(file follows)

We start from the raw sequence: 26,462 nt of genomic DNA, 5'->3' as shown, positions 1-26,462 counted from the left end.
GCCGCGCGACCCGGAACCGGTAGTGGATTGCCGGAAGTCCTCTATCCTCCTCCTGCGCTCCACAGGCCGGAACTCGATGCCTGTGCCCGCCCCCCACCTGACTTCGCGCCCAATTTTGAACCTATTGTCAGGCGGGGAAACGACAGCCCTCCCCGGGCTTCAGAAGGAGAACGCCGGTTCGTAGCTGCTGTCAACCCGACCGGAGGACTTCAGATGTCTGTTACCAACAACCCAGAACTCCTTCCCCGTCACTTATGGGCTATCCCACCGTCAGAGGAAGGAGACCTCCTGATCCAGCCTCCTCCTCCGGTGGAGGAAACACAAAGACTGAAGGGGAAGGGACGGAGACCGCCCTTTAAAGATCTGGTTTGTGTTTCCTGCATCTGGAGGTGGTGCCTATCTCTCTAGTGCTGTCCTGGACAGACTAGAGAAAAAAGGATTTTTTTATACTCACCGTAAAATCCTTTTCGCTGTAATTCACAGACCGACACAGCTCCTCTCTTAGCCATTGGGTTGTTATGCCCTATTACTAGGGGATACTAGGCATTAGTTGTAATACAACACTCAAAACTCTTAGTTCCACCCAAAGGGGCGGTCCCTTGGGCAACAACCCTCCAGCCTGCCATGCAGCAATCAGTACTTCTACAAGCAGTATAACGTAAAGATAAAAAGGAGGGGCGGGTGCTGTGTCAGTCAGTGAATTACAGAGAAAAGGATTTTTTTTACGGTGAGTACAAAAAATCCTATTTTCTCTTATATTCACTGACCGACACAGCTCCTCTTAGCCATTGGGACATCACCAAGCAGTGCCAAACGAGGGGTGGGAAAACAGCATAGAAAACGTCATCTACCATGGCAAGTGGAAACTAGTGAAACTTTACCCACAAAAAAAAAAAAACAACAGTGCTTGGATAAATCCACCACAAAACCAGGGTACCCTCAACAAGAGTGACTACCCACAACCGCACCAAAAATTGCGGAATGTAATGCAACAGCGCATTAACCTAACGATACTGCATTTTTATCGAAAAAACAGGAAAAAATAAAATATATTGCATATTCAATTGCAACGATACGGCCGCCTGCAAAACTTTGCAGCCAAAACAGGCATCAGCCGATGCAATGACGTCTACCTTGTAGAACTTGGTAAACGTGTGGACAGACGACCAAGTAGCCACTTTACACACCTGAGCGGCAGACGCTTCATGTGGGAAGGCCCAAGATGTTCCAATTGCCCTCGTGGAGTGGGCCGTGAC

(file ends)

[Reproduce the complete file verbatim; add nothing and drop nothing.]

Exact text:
We start from the raw sequence: 26,462 nt of genomic DNA, 5'->3' as shown, positions 1-26,462 counted from the left end.
GCCGCGCGACCCGGAACCGGTAGTGGATTGCCGGAAGTCCTCTATCCTCCTCCTGCGCTCCACAGGCCGGAACTCGATGCCTGTGCCCGCCCCCCACCTGACTTCGCGCCCAATTTTGAACCTATTGTCAGGCGGGGAAACGACAGCCCTCCCCGGGCTTCAGAAGGAGAACGCCGGTTCGTAGCTGCTGTCAACCCGACCGGAGGACTTCAGATGTCTGTTACCAACAACCCAGAACTCCTTCCCCGTCACTTATGGGCTATCCCACCGTCAGAGGAAGGAGACCTCCTGATCCAGCCTCCTCCTCCGGTGGAGGAAACACAAAGACTGAAGGGGAAGGGACGGAGACCGCCCTTTAAAGATCTGGTTTGTGTTTCCTGCATCTGGAGGTGGTGCCTATCTCTCTAGTGCTGTCCTGGACAGACTAGAGAAAAAAGGATTTTTTTATACTCACCGTAAAATCCTTTTCGCTGTAATTCACAGACCGACACAGCTCCTCTCTTAGCCATTGGGTTGTTATGCCCTATTACTAGGGGATACTAGGCATTAGTTGTAATACAACACTCAAAACTCTTAGTTCCACCCAAAGGGGCGGTCCCTTGGGCAACAACCCTCCAGCCTGCCATGCAGCAATCAGTACTTCTACAAGCAGTATAACGTAAAGATAAAAAGGAGGGGCGGGTGCTGTGTCAGTCAGTGAATTACAGAGAAAAGGATTTTTTTTACGGTGAGTACAAAAAATCCTATTTTCTCTTATATTCACTGACCGACACAGCTCCTCTTAGCCATTGGGACATCACCAAGCAGTGCCAAACGAGGGGTGGGAAAACAGCATAGAAAACGTCATCTACCATGGCAAGTGGAAACTAGTGAAACTTTACCCACAAAAAAAAAAAAACAACAGTGCTTGGATAAATCCACCACAAAACCAGGGTACCCTCAACAAGAGTGACTACCCACAACCGCACCAAAAATTGCGGAATGTAATGCAACAGCGCATTAACCTAACGATACTGCATTTTTATCGAAAAAACAGGAAAAAATAAAATATATTGCATATTCAATTGCAACGATACGGCCGCCTGCAAAACTTTGCAGCCAAAACAGGCATCAGCCGATGCAATGACGTCTACCTTGTAGAACTTGGTAAACGTGTGGACAGACGACCAAGTAGCCACTTTACACACCTGAGCGGCAGACGCTTCATGTGGGAAGGCCCAAGATGTTCCAATTGCCCTCGTGGAGTGGGCCGTGAC